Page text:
"David's a nice guy but he sure talks about himself a lot." Hearing those words was like a punch in the gut. I was in college, and a Bible study leader relayed to me that a girl I knew had described me that way. What a blow to learn that rather than being seen as an interesting conversationalist, I was coming across as a self-absorbed boor. That revelation caused me to take a hard look at how I relate to people, and I soon learned that it is far more rewarding to let people discover interesting things about you than to give a laundry list of them when you first meet. Far better to hear, "I didn't know you could do that!" than to hear, "Yeah, you already told me you could do that."
Interestingly, I see the same "I didn't know you could do that!" reaction from many long-time Accordance users. When I show them powerful features like search details, construct searching, root searching, advanced search commands, the interactivity of the Atlas and Timeline, multi-field searching of Tools, and the like, they sometimes look at me as if they're discovering Accordance for the first time. We're always working to make these powerful features easily discoverable, but we also do our best not to hit you over the head with them.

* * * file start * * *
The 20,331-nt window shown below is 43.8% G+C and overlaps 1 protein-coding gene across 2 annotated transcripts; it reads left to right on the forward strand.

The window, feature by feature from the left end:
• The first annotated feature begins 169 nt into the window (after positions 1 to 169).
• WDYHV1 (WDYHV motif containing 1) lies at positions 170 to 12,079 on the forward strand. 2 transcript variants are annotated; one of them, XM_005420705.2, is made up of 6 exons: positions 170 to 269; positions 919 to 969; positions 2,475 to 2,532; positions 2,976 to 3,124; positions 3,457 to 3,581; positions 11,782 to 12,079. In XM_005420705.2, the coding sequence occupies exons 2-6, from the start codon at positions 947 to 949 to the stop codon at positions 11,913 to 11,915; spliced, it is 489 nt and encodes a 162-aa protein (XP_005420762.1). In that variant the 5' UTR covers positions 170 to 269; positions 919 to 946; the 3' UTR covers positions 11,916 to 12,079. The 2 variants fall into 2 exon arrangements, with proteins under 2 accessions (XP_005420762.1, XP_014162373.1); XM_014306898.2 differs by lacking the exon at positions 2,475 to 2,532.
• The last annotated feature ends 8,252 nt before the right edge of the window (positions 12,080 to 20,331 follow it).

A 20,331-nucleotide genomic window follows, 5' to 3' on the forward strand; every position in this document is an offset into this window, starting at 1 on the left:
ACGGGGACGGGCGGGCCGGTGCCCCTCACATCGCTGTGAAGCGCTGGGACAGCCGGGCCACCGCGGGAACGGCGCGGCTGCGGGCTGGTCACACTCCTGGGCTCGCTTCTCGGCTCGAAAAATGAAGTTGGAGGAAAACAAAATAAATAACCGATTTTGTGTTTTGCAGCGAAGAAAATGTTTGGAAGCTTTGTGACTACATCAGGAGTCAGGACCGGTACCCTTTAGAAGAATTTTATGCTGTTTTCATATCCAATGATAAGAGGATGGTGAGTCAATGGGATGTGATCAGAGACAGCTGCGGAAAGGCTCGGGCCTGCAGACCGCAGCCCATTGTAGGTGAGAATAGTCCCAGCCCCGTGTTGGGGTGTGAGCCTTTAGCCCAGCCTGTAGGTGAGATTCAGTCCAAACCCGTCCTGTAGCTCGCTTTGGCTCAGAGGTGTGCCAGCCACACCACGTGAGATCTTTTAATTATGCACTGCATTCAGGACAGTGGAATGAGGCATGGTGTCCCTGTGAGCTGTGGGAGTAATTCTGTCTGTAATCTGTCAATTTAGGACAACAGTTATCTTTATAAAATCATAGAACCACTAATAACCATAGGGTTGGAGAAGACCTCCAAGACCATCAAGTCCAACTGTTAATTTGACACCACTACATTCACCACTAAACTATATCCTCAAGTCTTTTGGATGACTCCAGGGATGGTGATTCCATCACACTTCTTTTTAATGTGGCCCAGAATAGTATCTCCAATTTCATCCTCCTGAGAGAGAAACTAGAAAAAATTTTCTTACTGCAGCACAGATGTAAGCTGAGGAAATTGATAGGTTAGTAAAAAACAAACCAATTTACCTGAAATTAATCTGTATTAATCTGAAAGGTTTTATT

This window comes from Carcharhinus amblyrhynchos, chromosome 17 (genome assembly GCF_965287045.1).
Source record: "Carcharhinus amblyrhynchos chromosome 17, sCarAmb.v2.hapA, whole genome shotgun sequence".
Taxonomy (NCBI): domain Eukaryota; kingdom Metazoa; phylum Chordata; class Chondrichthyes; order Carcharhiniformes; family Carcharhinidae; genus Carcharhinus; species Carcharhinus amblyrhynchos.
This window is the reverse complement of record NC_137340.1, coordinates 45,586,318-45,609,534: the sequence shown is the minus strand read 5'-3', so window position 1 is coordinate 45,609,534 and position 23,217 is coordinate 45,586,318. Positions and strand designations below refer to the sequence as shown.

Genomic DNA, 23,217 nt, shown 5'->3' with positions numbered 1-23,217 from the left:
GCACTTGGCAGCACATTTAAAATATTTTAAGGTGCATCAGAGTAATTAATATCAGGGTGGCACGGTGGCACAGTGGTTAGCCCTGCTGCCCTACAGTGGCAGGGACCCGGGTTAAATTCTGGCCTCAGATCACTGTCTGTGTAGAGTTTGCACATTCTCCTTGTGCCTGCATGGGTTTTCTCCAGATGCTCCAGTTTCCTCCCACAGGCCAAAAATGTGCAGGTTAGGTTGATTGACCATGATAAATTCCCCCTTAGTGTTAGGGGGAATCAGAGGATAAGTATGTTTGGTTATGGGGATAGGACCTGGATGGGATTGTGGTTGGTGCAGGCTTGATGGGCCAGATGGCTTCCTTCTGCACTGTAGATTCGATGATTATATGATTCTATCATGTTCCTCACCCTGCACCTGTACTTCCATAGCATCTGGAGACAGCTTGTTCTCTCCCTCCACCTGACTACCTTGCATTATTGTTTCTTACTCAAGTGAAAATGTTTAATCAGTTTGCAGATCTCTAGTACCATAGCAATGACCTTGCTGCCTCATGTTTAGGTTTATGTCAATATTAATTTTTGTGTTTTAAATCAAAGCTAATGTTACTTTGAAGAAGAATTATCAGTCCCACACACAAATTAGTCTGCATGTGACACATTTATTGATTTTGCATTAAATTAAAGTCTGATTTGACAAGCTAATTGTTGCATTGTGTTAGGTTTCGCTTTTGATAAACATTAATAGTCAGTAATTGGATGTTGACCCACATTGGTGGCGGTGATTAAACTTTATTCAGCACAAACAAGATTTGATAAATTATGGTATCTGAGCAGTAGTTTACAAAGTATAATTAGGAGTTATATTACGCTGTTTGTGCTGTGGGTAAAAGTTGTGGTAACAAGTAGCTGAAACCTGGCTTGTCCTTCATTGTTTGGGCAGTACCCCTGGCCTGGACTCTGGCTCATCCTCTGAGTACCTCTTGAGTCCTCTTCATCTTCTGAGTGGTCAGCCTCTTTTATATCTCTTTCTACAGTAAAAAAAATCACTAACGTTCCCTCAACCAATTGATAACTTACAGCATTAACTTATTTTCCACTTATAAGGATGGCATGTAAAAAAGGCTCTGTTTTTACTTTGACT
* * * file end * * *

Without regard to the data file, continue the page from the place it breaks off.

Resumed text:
There's a reason for that, and it has nothing to do with our desire not to be seen as boorish. Rather, it has everything to do with how we think "powerful" Bible study actually takes place. If the powerful features of Accordance distract you from actually digging into the text you're studying, all that power has actually interfered with your understanding of the text. Accordance is therefore designed to keep your focus on your passage of study rather than to overwhelm you with secondary information or whiz-bang features. With Accordance, the power is there when you need it, but out of the way when you don't.